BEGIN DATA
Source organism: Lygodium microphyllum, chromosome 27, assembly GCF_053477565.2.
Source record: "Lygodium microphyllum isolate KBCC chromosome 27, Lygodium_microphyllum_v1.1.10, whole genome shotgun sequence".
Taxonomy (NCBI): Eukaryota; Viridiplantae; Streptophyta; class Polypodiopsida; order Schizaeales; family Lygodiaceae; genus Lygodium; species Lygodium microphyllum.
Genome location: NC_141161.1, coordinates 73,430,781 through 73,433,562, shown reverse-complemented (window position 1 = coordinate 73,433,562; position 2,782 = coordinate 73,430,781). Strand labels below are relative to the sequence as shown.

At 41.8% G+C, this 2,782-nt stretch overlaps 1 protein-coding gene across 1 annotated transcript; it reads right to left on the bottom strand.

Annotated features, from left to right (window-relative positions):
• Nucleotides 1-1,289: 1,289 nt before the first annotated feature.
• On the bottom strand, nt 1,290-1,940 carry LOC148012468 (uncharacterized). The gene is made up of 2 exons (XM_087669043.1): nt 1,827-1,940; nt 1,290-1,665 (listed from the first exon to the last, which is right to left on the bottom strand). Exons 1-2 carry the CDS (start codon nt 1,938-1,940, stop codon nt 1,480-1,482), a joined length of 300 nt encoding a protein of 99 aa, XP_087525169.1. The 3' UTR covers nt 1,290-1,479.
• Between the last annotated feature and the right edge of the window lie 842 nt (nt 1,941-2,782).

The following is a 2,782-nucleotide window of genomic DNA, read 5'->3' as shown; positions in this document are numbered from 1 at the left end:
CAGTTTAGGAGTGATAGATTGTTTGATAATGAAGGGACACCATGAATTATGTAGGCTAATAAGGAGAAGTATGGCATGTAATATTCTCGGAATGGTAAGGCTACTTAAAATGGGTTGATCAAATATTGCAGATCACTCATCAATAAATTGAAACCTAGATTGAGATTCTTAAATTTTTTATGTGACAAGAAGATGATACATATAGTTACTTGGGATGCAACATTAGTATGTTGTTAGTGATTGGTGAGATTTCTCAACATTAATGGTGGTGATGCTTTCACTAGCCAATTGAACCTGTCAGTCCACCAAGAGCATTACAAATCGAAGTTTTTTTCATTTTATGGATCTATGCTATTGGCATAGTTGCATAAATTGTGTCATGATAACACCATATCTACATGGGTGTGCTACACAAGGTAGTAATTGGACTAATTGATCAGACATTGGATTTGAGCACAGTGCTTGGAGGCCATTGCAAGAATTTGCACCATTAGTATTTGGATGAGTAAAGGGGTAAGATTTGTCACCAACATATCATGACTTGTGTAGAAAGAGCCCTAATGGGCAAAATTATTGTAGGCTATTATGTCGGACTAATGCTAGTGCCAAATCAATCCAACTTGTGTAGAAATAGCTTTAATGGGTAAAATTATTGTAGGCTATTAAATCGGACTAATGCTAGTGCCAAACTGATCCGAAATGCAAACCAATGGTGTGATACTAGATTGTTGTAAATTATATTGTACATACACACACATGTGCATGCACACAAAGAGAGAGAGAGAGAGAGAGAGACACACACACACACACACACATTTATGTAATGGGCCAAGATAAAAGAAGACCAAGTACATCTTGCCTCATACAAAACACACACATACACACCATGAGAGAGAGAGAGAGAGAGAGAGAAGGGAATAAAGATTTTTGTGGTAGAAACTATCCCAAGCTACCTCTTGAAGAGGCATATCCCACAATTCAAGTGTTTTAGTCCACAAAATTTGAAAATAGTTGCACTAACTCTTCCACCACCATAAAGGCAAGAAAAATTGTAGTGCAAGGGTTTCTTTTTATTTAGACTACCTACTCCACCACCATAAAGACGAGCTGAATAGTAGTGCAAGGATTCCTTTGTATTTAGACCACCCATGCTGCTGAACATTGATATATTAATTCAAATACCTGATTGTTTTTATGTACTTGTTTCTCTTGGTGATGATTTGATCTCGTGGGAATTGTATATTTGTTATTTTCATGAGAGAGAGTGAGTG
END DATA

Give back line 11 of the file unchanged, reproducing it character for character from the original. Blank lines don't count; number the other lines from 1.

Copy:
CAGTTTAGGAGTGATAGATTGTTTGATAATGAAGGGACACCATGAATTATGTAGGCTAATAAGGAGAAGTATGGCATGTAATATTCTCGGAATGGTAAGGCTACTTAAAATGGGTTGATCAAATATTGCAGATCACTCATCAATAAATTGAAACCTAGATTGAGATTCTTAAATTTTTTATGTGACAAGAAGATGATACATATAGTTACTTGGGATGCAACATTAGTATGTTGTTAGTGATTGGTGAGATTTCTCAACATTAATGGTGGTGATGCTTTCACTAGCCAATTGAACCTGTCAGTCCACCAAGAGCATTACAAATCGAAGTTTTTTTCATTTTATGGATCTATGCTATTGGCATAGTTGCATAAATTGTGTCATGATAACACCATATCTACATGGGTGTGCTACACAAGGTAGTAATTGGACTAATTGATCAGACATTGGATTTGAGCACAGTGCTTGGAGGCCATTGCAAGAATTTGCACCATTAGTATTTGGATGAGTAAAGGGGTAAGATTTGTCACCAACATATCATGACTTGTGTAGAAAGAGCCCTAATGGGCAAAATTATTGTAGGCTATTATGTCGGACTAATGCTAGTGCCAAATCAATCCAACTTGTGTAGAAATAGCTTTAATGGGTAAAATTATTGTAGGCTATTAAATCGGACTAATGCTAGTGCCAAACTGATCCGAAATGCAAACCAATGGTGTGATACTAGATTGTTGTAAATTATATTGTACATACACACACATGTGCATGCACACAAAGAGAGAGAGAGAGAGAGAGAGACACACACACACACACACACATTTATGTAATGGGCCAAGATAAAAGAAGACCAAGTACATCTTGCCTCATACAAAACACACACATACACACCATGAGAGAGAGAGAGAGAGAGAGAGAAGGGAATAAAGATTTTTGTGGTAGAAACTATCCCAAGCTACCTCTTGAAGAGGCATATCCCACAATTCAAGTGTTTTAGTCCACAAAATTTGAAAATAGTTGCACTAACTCTTCCACCACCATAAAGGCAAGAAAAATTGTAGTGCAAGGGTTTCTTTTTATTTAGACTACCTACTCCACCACCATAAAGACGAGCTGAATAGTAGTGCAAGGATTCCTTTGTATTTAGACCACCCATGCTGCTGAACATTGATATATTAATTCAAATACCTGATTGTTTTTATGTACTTGTTTCTCTTGGTGATGATTTGATCTCGTGGGAATTGTATATTTGTTATTTTCATGAGAGAGAGTGAGTG